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Angelina Fabbro

Angelina Fabbro is a programmer based in Vancouver, Canada. Angelina has a background in cognitive science, building clever robots and researching what people pay attention to. Her record as a web developer is balanced with modern iOS experience and a keen sense of design. Angelina also both teaches and mentors for the Vancouver chapter of Ladies Learning Code.

When she's not talking about programming topics at various events, Angelina tweets as @angelinamagnum and writes over at realityhacking.net.

Published Thoughts

How to Be A Stronger Person

  1. Take calculated risks — no risk, no reward.

  2. Embrace failure but don’t let it define you — failure is your tool.

  3. Surrender, fully, that you can’t control everything, or even as much as you pretend you can.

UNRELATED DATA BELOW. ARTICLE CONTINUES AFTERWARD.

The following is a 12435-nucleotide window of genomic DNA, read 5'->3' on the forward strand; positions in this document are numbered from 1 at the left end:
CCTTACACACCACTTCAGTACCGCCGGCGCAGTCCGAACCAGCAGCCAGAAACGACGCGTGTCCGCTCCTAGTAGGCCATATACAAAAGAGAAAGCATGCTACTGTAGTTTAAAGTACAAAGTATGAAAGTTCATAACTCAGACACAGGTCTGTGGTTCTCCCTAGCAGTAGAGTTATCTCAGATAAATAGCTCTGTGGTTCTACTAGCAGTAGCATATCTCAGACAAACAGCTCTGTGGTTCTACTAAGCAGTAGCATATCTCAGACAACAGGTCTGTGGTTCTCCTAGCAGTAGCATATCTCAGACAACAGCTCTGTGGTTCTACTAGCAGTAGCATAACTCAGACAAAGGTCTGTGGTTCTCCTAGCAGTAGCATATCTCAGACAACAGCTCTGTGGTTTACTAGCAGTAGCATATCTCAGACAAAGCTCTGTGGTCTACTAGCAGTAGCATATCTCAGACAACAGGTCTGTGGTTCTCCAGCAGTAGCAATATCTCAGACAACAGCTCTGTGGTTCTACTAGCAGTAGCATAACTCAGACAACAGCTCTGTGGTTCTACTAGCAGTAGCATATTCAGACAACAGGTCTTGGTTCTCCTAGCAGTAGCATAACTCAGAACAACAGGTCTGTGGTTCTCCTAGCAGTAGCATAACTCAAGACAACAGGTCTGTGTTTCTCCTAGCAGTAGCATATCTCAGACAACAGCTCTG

4. Say no more often than you say yes when someone asks something of you — say no to new projects, when you ask that of yourself, if you’re in the middle of enough already.

  5. Say yes to the things that make the world a better place for everyone, not just the people you like and the people similar to you.

  6. Spend time around people who are not like you. Go spend time with people of different backgrounds to you across race, class, gender, sexuality, ability, beliefs and ideals. Never become insulated from these experiences.

  7. Your career is a vessel for your well-being — if your job isn’t making you happy and healthy and/or doesn’t quite meet the requirements you need to be happy and healthy, find support and transition to another path.

  8. Having more money won’t make you more happy. It will give you more opportunity. Use it to become better, stronger, happier, and then to enable and inspire others to do the same.

  9. Volunteer and give back. Always.

  10. Playing video games, resting, visiting friends, watching movies — all the things you do to unwind are NOT A WASTE OF TIME. They combat burnout, and you need that time otherwise the things you make and the tasks you do will probably not be as good as if you were well-rested and inspired.